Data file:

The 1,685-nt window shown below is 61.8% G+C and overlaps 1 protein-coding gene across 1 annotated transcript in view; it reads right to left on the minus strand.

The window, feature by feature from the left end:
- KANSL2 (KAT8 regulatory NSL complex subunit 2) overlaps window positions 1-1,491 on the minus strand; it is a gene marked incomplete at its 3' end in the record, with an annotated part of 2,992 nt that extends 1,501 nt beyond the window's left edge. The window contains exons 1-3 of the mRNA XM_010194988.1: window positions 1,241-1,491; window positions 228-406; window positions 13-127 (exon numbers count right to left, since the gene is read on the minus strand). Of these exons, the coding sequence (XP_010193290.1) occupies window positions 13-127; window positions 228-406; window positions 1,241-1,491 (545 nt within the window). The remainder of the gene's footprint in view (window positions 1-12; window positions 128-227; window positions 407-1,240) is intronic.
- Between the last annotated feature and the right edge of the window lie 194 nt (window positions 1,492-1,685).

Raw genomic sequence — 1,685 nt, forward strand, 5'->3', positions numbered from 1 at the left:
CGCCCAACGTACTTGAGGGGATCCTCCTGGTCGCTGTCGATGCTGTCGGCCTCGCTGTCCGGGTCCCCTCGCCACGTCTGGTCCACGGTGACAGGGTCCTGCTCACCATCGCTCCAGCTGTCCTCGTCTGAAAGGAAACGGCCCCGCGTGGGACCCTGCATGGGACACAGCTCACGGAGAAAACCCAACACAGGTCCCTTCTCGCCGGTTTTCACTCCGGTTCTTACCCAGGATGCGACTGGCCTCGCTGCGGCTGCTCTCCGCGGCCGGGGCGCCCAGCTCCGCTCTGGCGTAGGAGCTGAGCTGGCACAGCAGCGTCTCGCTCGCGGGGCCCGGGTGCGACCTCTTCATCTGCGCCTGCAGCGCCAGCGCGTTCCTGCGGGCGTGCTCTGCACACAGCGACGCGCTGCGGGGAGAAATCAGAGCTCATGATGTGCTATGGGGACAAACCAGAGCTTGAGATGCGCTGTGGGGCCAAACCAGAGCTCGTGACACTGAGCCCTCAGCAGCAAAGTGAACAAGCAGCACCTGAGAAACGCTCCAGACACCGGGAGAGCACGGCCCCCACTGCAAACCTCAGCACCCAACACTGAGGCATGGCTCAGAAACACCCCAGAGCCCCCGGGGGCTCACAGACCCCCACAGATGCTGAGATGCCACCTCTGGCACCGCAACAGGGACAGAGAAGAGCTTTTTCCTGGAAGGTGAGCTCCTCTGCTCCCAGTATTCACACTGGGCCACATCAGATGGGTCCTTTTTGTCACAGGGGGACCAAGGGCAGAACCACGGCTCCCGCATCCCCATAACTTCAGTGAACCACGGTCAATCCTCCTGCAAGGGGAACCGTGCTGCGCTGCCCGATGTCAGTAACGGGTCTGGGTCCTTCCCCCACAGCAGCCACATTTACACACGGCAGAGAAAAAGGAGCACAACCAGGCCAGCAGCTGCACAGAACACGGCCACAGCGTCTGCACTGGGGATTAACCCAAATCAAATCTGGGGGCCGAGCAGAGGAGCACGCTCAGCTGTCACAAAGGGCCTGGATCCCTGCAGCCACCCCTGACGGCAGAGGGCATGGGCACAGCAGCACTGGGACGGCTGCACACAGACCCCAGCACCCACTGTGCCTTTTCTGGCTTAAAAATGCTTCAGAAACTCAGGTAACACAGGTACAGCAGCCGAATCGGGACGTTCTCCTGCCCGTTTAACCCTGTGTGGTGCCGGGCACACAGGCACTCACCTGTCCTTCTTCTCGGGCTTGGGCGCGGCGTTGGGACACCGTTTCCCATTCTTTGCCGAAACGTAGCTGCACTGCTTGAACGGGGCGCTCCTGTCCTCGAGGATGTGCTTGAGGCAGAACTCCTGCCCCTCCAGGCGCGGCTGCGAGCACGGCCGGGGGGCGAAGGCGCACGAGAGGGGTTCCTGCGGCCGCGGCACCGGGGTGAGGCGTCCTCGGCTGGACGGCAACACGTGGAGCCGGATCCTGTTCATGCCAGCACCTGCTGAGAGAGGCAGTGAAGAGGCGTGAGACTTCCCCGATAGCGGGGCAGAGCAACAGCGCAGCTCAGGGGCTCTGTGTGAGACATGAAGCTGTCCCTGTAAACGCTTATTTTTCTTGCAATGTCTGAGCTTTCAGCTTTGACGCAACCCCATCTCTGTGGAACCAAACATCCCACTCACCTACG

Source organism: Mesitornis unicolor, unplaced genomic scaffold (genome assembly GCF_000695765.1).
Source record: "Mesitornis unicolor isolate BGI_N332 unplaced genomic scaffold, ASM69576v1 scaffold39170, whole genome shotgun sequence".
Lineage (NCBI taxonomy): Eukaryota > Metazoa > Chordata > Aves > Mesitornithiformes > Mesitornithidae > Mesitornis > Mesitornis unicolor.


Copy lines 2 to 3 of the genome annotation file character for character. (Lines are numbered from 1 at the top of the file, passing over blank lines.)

The window, feature by feature from the left end:
- KANSL2 (KAT8 regulatory NSL complex subunit 2) overlaps window positions 1-1,491 on the minus strand; it is a gene marked incomplete at its 3' end in the record, with an annotated part of 2,992 nt that extends 1,501 nt beyond the window's left edge. The window contains exons 1-3 of the mRNA XM_010194988.1: window positions 1,241-1,491; window positions 228-406; window positions 13-127 (exon numbers count right to left, since the gene is read on the minus strand). Of these exons, the coding sequence (XP_010193290.1) occupies window positions 13-127; window positions 228-406; window positions 1,241-1,491 (545 nt within the window). The remainder of the gene's footprint in view (window positions 1-12; window positions 128-227; window positions 407-1,240) is intronic.